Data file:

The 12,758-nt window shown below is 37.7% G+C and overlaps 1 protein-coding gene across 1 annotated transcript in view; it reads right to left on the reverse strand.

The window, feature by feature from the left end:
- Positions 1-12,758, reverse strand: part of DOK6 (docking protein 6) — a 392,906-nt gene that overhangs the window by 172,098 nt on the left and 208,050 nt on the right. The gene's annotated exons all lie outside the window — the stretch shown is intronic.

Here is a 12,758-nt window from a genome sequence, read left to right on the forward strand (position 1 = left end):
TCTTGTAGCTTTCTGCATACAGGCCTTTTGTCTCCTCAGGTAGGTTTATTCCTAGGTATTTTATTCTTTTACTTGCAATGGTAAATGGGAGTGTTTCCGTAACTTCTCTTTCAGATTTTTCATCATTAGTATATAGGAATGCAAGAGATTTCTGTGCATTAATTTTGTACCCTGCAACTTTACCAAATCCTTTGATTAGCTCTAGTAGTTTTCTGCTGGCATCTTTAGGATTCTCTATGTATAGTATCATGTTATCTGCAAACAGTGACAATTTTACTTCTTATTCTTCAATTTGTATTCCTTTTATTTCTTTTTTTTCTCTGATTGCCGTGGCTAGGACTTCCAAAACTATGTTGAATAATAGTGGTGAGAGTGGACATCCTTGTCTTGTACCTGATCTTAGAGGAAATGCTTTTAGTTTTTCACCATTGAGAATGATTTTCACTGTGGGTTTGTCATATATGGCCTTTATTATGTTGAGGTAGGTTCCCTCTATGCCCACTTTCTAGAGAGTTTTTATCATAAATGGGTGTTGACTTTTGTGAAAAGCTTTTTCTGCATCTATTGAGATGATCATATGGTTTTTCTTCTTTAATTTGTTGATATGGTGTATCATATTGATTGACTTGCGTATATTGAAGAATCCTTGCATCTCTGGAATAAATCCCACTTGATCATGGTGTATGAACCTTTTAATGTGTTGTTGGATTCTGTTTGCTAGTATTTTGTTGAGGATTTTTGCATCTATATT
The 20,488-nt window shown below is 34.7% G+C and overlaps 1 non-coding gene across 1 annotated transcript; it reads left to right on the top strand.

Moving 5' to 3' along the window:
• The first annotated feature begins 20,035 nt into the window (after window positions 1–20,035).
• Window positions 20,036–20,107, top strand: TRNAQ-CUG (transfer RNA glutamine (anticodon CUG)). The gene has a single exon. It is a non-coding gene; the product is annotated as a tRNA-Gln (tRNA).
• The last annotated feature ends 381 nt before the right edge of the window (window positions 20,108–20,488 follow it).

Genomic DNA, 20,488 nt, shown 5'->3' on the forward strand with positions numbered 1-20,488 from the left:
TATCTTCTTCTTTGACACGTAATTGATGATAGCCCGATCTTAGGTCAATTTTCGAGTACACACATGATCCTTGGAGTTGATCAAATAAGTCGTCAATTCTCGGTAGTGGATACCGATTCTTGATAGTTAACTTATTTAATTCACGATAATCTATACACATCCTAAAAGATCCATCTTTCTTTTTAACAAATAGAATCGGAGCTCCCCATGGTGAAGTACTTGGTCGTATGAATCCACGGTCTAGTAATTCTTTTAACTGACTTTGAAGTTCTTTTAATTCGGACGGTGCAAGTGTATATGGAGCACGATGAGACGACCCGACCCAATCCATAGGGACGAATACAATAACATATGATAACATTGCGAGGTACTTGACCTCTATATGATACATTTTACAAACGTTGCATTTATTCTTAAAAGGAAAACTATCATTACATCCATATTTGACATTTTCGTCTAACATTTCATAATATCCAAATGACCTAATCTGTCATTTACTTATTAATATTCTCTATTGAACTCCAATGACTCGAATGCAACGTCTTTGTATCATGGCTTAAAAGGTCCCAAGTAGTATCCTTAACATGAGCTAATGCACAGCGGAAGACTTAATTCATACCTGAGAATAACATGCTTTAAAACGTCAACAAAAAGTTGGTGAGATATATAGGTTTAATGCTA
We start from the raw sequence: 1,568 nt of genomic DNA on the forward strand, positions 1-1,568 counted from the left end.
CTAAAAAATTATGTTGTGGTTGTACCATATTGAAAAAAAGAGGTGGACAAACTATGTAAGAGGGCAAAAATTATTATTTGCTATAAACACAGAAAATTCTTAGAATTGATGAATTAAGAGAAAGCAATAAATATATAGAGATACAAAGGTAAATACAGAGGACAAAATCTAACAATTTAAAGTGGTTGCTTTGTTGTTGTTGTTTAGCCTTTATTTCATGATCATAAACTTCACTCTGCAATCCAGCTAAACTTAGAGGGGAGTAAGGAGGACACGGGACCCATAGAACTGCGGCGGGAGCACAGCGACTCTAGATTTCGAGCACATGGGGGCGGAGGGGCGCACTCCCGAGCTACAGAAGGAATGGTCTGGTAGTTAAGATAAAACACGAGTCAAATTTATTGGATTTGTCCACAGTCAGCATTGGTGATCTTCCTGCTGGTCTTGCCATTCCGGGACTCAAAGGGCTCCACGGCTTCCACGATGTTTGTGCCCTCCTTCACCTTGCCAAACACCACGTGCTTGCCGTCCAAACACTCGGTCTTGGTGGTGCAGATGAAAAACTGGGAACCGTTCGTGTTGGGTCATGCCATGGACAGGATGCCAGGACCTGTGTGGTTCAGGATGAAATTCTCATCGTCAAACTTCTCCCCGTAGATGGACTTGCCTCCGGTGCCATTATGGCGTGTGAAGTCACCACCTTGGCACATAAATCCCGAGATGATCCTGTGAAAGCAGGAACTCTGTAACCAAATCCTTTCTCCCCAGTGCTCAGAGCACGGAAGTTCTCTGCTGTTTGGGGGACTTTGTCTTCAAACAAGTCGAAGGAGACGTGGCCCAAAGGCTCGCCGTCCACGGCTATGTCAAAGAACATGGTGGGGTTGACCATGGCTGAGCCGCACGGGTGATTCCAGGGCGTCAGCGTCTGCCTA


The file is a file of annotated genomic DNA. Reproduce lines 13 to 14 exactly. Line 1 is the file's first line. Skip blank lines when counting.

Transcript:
We start from the raw sequence: 1,568 nt of genomic DNA on the forward strand, positions 1-1,568 counted from the left end.
CTAAAAAATTATGTTGTGGTTGTACCATATTGAAAAAAAGAGGTGGACAAACTATGTAAGAGGGCAAAAATTATTATTTGCTATAAACACAGAAAATTCTTAGAATTGATGAATTAAGAGAAAGCAATAAATATATAGAGATACAAAGGTAAATACAGAGGACAAAATCTAACAATTTAAAGTGGTTGCTTTGTTGTTGTTGTTTAGCCTTTATTTCATGATCATAAACTTCACTCTGCAATCCAGCTAAACTTAGAGGGGAGTAAGGAGGACACGGGACCCATAGAACTGCGGCGGGAGCACAGCGACTCTAGATTTCGAGCACATGGGGGCGGAGGGGCGCACTCCCGAGCTACAGAAGGAATGGTCTGGTAGTTAAGATAAAACACGAGTCAAATTTATTGGATTTGTCCACAGTCAGCATTGGTGATCTTCCTGCTGGTCTTGCCATTCCGGGACTCAAAGGGCTCCACGGCTTCCACGATGTTTGTGCCCTCCTTCACCTTGCCAAACACCACGTGCTTGCCGTCCAAACACTCGGTCTTGGTGGTGCAGATGAAAAACTGGGAACCGTTCGTGTTGGGTCATGCCATGGACAGGATGCCAGGACCTGTGTGGTTCAGGATGAAATTCTCATCGTCAAACTTCTCCCCGTAGATGGACTTGCCTCCGGTGCCATTATGGCGTGTGAAGTCACCACCTTGGCACATAAATCCCGAGATGATCCTGTGAAAGCAGGAACTCTGTAACCAAATCCTTTCTCCCCAGTGCTCAGAGCACGGAAGTTCTCTGCTGTTTGGGGGACTTTGTCTTCAAACAAGTCGAAGGAGACGTGGCCCAAAGGCTCGCCGTCCACGGCTATGTCAAAGAACATGGTGGGGTTGACCATGGCTGAGCCGCACGGGTGATTCCAGGGCGTCAGCGTCTGCCTA